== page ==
Where are you, Zack?
Family of missing Yarmouth man still seeking answers
It started out as two-and-a-half hours. It stretched into two-and-ahalf days. Then two-and-a-half weeks went by. Followed by two-and-a-half months. Now, two-and-a-half agonizing years later, the Yarmouth County family of Zack Lefave has the same question in July 2023 that they did in January 2021: Where is Zack?
Not a day goes by that they don't wonder.
“He basically just disappeared without a trace,” says Zack's mother Lorna Lefave when asked what the family knows for certain.
Her son went missing within the first hour of the New Year on Jan. 1, 2021.
There were some short calls on his cell phone. An eyewitness places him on Highway 334 in Plymouth at around 12:15 a.m. after leaving a party. Some of his clothing was later found.
But in the past two-and-a-half years rumours have outnumbered facts. Speculation overrides certainty.
And Zack's family continues to experience a range of emotions that comes with not knowing where he is or what happened to him. These emotions include heartbreak, anguish, anger, confusion, fear, sadness, and anxiety. And the list goes on.
There is also their huge sense of loss felt daily.
“Just every little thing that happens, you think, oh, I want to tell Zack,” his mother says. But she can't.
She watches as her son's friends continue to live their lives and reach new milestones and she can't help but wonder, what would Zack be doing now? What new things would life have in store for him?
OVER TWO YEARS AGO
Zack was just a couple of days shy of his 21st birthday when he went missing.
In those first few days ground search and rescue teams, the RCMP, family members and community members scoured roadsides, woods, fields and properties looking for him.
People held vigil, praying for his safe return.
When the official search ended, the community didn't give up and kept looking for him – coordinating searches in new areas, while still covering previous ground.
In the present, efforts continue weekly, and often daily, by family and friends to keep Zack's name and his face in the public's mind through posts on social media – sharing how much they miss him and begging anyone with answers to come forward.
His mother answers difficult questions about her son.
Do you think, she is asked, that
Zack died early on at the time he went missing?
Yes, she says.
By foul play?
Yes, she believes.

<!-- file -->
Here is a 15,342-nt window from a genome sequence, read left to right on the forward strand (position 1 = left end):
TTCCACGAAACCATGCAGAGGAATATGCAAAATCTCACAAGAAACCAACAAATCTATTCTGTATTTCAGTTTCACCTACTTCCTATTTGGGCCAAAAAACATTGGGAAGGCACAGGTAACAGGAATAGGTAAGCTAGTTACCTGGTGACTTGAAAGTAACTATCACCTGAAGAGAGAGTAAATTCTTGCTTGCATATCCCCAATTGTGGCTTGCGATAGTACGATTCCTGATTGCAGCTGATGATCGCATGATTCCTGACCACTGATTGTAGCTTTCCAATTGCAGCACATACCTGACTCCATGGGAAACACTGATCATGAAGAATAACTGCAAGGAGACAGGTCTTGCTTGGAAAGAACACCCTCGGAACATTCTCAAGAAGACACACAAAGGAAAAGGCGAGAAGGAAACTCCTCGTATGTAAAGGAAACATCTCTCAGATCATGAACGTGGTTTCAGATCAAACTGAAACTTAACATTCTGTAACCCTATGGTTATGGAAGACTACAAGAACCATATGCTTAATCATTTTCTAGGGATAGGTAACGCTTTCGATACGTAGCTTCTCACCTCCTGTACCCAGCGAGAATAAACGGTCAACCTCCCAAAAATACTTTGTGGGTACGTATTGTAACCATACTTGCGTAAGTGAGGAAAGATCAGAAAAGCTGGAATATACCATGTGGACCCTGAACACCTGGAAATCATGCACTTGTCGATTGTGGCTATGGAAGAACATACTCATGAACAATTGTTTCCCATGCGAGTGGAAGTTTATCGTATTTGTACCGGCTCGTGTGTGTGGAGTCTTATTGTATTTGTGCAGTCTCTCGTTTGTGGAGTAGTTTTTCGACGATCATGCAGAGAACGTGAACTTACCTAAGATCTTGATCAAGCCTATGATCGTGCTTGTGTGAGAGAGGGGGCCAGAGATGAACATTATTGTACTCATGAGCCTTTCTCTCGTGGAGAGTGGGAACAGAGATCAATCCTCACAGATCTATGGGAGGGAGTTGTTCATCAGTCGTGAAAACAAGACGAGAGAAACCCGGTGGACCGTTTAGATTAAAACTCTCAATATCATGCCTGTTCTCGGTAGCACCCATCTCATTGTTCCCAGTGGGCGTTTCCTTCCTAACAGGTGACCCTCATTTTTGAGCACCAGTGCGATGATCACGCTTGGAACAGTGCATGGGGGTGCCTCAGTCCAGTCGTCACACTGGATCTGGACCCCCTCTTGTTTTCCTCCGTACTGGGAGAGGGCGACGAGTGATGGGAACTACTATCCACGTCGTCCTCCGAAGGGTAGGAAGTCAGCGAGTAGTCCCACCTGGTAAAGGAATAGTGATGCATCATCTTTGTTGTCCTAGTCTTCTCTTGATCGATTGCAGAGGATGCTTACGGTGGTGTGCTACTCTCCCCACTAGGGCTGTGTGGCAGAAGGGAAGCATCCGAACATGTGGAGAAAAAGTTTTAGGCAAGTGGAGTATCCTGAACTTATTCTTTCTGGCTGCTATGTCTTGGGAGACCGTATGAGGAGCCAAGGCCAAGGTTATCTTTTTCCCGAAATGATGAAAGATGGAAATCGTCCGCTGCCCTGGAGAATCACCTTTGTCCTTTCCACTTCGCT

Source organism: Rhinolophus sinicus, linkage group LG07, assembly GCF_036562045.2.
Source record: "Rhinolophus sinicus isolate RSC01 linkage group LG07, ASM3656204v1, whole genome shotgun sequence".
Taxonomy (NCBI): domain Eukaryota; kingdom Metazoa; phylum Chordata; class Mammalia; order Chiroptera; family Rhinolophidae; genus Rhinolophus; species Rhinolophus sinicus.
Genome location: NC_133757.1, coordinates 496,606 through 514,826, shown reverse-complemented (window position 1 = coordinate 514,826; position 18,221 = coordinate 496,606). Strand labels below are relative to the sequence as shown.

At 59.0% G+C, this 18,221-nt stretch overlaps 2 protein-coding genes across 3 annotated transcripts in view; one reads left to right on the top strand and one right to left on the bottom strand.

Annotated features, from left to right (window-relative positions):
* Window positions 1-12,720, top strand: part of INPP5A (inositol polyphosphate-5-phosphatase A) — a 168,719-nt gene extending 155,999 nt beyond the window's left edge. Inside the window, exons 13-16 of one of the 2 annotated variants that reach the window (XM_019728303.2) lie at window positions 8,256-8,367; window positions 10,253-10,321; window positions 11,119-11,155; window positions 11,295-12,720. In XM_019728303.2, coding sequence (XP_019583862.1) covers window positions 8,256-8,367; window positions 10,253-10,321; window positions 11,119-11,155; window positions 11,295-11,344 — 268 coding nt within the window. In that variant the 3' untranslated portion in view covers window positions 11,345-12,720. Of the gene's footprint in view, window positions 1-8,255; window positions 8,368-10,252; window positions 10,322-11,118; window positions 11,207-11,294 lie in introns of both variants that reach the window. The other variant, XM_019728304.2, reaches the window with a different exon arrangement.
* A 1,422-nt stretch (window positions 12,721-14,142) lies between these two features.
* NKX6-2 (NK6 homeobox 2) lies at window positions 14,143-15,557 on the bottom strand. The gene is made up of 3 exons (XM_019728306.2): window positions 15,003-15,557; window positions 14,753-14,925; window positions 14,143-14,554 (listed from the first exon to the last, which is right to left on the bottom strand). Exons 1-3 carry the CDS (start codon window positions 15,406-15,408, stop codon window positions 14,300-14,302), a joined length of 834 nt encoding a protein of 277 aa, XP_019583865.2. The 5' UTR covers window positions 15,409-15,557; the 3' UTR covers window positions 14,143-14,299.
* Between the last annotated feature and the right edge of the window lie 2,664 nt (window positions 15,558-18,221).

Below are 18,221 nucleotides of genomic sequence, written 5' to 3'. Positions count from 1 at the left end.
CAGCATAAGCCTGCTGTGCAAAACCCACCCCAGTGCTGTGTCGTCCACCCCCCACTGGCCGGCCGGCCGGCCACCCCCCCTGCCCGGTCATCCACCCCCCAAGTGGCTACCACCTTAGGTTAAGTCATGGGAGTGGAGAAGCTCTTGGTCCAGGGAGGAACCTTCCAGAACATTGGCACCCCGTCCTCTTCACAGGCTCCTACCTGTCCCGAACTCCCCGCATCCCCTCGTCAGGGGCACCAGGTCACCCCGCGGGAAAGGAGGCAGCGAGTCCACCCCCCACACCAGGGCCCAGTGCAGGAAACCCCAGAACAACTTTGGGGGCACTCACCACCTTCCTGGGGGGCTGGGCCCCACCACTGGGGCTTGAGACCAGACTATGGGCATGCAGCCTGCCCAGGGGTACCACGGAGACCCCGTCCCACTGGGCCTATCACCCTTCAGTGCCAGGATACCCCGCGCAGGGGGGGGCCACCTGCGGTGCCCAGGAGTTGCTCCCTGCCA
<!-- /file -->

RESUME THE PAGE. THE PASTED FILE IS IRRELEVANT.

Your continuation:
“Whether it be an accident or whatever, I think there was something that took place and I think after maybe they didn't know what to do,” she says about whoever was responsible.
When no one had heard from Zack on Jan. 1, 2021, and he hadn’t shown up for work, his family knew something was wrong. His mother knew her son wouldn’t have just purposely run off, even if he was in an intoxicated or impaired state.
He wouldn’t have neglected his responsibilities.
He wouldn’t have purposely caused worry to his family.
She says since her son’s disappearance people have messaged their family and others with information, rumours and/or speculation about what happened to him.
She refers to the ongoing missing person investigation.
“I feel that if they would have the time and the resources to look into the information we gave them, I think this would have been solved a long time ago because they have a lot of information that we think is credible,” Zack’s mother says.
Or is it?
“Maybe we’re looking at it from a different point of view than the police,” she says. “We don’t know.”
As the years drag on,
RCMP resources have become a concern for the family, who wonder if they’ll ever have answers about what happened to Zack.
Lorna says they don’t blame the RCMP investigators themselves. Rather, the family says overall the RCMP needs more resources, more funding, and more members.
The Southwest Nova Major Crime Unit has been leading this investigation, but Lorna and Zack’s stepfather Darren Fitzgerald say they’ve been told by RCMP members and investigators that they don’t have enough resources to devote as much time as the family would want to see paid to the case.